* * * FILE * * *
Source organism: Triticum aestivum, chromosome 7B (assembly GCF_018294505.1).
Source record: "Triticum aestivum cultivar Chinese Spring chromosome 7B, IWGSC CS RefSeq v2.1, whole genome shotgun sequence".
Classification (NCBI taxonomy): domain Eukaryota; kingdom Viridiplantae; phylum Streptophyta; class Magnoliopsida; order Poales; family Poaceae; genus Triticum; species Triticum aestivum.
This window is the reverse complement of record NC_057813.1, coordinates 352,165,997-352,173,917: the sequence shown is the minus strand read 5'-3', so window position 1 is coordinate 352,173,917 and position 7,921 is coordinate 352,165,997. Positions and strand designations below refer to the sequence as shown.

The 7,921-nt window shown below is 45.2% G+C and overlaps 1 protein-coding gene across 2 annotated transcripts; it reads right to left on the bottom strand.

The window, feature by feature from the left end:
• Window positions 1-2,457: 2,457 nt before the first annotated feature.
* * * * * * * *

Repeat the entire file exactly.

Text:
Source organism: Triticum aestivum, chromosome 7B (assembly GCF_018294505.1).
Source record: "Triticum aestivum cultivar Chinese Spring chromosome 7B, IWGSC CS RefSeq v2.1, whole genome shotgun sequence".
Classification (NCBI taxonomy): domain Eukaryota; kingdom Viridiplantae; phylum Streptophyta; class Magnoliopsida; order Poales; family Poaceae; genus Triticum; species Triticum aestivum.
This window is the reverse complement of record NC_057813.1, coordinates 352,165,997-352,173,917: the sequence shown is the minus strand read 5'-3', so window position 1 is coordinate 352,173,917 and position 7,921 is coordinate 352,165,997. Positions and strand designations below refer to the sequence as shown.

The 7,921-nt window shown below is 45.2% G+C and overlaps 1 protein-coding gene across 2 annotated transcripts; it reads right to left on the bottom strand.

The window, feature by feature from the left end:
• Window positions 1-2,457: 2,457 nt before the first annotated feature.